Three steps to a better first impression The question Generally, I think of myself as a good employee – willing to work hard, work with others, and always willing to go the distance – which has always gotten me good performance reviews. However, I find it so difficult landing a new job since I generally feel that I do not make the best first impression (I got my current job through a job placement agency). The answer Making a great first impression is about three key things: self-confidence, knowing what you want to communicate, and doing your homework. Walking into an interview with a good amount of self-confidence is critical. Second, confidence also comes when you know what you want to say. Also, if the interviewer does not ask about a specific area of your experience that you think really showcases your work and that you will be an asset from the start, be sure to volunteer this information. You also need to do your homework on the company you are interviewing with. Katie Bennett is head of Double Black Diamond Coaching.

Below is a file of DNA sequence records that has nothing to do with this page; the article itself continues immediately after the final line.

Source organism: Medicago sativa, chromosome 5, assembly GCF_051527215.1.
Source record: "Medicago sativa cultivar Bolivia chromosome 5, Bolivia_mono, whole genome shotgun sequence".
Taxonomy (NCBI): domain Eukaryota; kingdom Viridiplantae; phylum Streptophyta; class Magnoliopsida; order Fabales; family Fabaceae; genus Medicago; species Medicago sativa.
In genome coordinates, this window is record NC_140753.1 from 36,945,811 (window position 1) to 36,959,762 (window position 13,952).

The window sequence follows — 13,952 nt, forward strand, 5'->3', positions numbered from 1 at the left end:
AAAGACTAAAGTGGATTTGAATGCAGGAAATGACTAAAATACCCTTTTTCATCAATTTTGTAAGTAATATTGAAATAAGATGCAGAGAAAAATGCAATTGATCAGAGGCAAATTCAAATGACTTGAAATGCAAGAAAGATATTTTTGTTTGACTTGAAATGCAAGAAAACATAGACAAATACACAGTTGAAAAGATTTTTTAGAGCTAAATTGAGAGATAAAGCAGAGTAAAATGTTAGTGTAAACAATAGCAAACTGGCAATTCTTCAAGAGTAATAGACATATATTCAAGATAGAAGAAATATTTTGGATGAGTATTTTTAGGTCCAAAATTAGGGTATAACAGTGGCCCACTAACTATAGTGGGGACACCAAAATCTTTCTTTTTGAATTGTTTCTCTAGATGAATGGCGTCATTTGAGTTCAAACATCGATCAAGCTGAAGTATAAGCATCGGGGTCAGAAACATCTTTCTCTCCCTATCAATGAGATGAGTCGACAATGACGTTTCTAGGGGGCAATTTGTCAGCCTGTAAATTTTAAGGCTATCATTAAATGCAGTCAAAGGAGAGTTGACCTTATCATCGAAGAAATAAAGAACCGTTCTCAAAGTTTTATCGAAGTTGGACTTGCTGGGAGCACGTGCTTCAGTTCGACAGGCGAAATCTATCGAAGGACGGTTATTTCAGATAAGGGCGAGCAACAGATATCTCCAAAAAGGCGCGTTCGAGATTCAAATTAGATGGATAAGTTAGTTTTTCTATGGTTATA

How to Keep a Job Search Discreet - Amy Gallo - Best Practices Looking for a job while you already have one can be stressful, especially in the age of social media when privacy is scarce. You don’t want to rock the boat at your current company but you want to find the next great opportunity. Should you tell your boss you’re looking? What the Experts Say The job market may be bleak, but that doesn’t mean you’re stuck. Do your homework Fernández-Aráoz says that the first step to any job search is a thorough analysis of what you’re good at and what you love to do. Consider internal options first Once you know what you want, start your search inside your company. Keep it secret if necessary Many people have to keep their search quiet. Network carefully If there is a colleague you trust, however, consider sharing the news. When to tell your boss No boss likes to find out from someone else that one of her direct reports is looking for a new job. Interview on your own time Most employers will want to interview you during normal business hours. Do: Don’t: